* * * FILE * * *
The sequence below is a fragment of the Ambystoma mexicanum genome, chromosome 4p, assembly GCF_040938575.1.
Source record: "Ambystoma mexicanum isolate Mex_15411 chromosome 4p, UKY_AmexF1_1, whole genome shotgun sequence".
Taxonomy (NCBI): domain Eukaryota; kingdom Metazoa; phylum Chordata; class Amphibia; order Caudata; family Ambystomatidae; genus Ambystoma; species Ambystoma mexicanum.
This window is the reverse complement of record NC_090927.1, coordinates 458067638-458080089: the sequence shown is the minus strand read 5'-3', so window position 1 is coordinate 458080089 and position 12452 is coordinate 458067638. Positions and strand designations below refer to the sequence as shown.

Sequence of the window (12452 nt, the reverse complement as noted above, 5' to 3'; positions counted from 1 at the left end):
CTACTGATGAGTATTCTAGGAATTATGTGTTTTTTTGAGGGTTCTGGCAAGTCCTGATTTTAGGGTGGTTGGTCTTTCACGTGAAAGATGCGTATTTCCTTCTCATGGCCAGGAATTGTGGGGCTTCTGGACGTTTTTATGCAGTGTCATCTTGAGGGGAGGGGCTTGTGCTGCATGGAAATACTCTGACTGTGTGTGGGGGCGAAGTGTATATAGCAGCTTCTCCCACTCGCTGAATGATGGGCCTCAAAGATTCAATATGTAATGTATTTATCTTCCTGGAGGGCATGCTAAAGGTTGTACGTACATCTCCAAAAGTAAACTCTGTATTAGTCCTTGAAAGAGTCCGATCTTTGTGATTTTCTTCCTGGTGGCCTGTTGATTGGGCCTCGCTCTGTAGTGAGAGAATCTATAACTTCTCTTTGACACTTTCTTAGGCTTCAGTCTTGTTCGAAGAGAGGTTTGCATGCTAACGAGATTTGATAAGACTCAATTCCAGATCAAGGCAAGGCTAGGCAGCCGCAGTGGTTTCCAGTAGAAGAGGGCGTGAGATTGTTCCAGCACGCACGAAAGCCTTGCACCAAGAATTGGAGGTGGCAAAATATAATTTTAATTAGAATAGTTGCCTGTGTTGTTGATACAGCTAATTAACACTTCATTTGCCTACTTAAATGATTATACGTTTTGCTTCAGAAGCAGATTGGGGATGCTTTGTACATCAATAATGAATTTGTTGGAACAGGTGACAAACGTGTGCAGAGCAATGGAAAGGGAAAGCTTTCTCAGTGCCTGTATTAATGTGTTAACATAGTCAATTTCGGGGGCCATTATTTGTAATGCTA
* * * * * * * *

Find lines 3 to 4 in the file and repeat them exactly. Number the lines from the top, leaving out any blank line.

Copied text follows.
Taxonomy (NCBI): domain Eukaryota; kingdom Metazoa; phylum Chordata; class Amphibia; order Caudata; family Ambystomatidae; genus Ambystoma; species Ambystoma mexicanum.
This window is the reverse complement of record NC_090927.1, coordinates 458067638-458080089: the sequence shown is the minus strand read 5'-3', so window position 1 is coordinate 458080089 and position 12452 is coordinate 458067638. Positions and strand designations below refer to the sequence as shown.